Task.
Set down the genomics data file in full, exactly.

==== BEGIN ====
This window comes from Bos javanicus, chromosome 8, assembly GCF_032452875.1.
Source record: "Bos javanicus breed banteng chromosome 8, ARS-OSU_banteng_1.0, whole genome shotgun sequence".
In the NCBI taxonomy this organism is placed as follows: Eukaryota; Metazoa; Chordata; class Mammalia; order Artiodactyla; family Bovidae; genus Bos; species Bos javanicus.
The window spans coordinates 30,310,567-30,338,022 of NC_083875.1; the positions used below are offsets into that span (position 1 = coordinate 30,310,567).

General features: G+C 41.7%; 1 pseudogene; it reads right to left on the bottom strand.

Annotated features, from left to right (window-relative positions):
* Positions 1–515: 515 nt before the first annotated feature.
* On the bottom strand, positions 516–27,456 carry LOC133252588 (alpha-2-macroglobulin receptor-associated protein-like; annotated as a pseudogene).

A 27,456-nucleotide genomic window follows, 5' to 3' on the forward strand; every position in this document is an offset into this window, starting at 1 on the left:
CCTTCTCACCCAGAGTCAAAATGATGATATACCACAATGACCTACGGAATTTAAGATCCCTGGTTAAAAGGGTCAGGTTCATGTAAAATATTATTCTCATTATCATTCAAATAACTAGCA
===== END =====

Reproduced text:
This window comes from Bos javanicus, chromosome 8, assembly GCF_032452875.1.
Source record: "Bos javanicus breed banteng chromosome 8, ARS-OSU_banteng_1.0, whole genome shotgun sequence".
In the NCBI taxonomy this organism is placed as follows: Eukaryota; Metazoa; Chordata; class Mammalia; order Artiodactyla; family Bovidae; genus Bos; species Bos javanicus.
The window spans coordinates 30,310,567-30,338,022 of NC_083875.1; the positions used below are offsets into that span (position 1 = coordinate 30,310,567).

General features: G+C 41.7%; 1 pseudogene; it reads right to left on the bottom strand.

Annotated features, from left to right (window-relative positions):
* Positions 1–515: 515 nt before the first annotated feature.
* On the bottom strand, positions 516–27,456 carry LOC133252588 (alpha-2-macroglobulin receptor-associated protein-like; annotated as a pseudogene).

A 27,456-nucleotide genomic window follows, 5' to 3' on the forward strand; every position in this document is an offset into this window, starting at 1 on the left:
CCTTCTCACCCAGAGTCAAAATGATGATATACCACAATGACCTACGGAATTTAAGATCCCTGGTTAAAAGGGTCAGGTTCATGTAAAATATTATTCTCATTATCATTCAAATAACTAGCA